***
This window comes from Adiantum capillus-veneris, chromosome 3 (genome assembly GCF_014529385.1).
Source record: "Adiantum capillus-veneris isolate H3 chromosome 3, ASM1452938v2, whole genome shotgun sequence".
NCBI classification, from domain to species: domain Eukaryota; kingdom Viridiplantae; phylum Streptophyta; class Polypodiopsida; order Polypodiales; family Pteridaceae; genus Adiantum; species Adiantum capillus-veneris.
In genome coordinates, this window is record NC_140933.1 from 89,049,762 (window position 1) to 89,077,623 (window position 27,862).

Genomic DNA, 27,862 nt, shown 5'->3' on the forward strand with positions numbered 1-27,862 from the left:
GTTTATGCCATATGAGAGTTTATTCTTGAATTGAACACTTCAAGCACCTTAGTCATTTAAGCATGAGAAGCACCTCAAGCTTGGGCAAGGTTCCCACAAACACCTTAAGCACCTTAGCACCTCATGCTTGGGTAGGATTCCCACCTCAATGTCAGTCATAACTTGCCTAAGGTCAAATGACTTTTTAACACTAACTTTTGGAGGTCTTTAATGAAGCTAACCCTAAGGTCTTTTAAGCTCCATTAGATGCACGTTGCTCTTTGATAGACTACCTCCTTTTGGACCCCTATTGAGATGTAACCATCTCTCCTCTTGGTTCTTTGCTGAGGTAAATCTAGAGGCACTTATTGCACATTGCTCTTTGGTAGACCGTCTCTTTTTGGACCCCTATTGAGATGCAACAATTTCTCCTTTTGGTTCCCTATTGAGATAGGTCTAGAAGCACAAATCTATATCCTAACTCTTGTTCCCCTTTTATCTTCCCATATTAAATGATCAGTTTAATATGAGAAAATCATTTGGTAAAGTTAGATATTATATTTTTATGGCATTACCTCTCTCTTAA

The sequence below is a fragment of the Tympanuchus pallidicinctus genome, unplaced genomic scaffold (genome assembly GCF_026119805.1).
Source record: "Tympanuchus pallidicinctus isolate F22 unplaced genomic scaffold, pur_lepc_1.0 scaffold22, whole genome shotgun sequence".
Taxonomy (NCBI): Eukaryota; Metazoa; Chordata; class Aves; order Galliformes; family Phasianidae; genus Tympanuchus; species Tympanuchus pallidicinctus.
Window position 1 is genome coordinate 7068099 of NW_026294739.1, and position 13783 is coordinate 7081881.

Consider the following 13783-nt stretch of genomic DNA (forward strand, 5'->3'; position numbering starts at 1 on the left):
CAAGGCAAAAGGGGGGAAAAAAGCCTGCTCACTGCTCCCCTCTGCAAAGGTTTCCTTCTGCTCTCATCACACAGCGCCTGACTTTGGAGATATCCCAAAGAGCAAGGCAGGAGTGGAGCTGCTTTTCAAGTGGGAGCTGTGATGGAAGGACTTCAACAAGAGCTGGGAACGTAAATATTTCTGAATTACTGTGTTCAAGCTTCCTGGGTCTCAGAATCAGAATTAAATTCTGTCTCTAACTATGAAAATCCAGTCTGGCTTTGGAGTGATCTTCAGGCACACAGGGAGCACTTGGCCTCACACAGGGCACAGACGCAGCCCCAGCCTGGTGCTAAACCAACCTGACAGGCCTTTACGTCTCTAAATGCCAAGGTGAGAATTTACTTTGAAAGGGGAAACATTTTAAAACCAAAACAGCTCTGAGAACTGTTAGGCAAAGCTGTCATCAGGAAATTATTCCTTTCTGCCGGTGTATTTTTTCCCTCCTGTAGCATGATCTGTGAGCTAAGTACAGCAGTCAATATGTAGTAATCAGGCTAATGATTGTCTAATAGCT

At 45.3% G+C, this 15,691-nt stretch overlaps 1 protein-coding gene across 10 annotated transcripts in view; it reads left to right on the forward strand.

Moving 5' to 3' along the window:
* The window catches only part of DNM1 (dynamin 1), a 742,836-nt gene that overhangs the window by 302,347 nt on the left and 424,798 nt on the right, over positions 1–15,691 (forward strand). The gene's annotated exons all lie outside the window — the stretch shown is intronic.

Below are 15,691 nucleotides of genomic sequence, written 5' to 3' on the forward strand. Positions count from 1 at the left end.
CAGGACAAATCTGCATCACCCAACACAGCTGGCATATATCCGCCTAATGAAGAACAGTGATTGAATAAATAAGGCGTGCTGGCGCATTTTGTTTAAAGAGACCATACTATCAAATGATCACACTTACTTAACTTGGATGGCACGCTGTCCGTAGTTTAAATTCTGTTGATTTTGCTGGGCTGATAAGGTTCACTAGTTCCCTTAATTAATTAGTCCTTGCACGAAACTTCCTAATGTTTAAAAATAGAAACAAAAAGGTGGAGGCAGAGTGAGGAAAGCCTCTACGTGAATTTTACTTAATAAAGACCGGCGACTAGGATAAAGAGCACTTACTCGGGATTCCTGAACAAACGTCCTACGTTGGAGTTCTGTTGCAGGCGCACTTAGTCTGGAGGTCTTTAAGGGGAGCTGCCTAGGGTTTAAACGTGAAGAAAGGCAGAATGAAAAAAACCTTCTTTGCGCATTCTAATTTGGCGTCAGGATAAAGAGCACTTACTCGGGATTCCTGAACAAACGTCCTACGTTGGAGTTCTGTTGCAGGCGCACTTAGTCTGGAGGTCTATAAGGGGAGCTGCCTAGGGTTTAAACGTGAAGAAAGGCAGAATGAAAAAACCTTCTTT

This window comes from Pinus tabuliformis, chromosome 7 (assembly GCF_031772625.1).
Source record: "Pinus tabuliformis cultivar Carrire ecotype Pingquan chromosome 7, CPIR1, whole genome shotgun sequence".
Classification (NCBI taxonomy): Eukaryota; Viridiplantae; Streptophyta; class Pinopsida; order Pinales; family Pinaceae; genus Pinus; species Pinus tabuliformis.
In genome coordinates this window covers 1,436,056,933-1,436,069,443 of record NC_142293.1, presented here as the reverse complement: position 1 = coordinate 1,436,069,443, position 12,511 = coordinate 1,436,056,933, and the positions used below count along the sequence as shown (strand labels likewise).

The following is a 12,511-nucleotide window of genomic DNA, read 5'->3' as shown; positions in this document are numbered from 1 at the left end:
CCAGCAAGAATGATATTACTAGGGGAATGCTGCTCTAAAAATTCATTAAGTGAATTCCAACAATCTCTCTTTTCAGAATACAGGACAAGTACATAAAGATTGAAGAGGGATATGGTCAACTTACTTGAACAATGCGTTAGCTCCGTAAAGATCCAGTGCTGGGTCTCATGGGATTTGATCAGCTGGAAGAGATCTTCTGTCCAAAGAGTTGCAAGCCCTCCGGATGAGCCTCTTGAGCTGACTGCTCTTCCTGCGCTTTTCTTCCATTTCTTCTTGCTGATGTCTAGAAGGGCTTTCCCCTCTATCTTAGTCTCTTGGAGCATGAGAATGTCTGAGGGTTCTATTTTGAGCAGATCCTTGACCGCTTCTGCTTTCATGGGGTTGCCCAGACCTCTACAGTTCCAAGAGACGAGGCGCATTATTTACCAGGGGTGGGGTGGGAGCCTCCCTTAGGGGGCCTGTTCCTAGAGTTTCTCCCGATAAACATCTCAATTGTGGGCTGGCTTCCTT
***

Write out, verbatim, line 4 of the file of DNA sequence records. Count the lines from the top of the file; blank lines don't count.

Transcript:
In genome coordinates, this window is record NC_140933.1 from 89,049,762 (window position 1) to 89,077,623 (window position 27,862).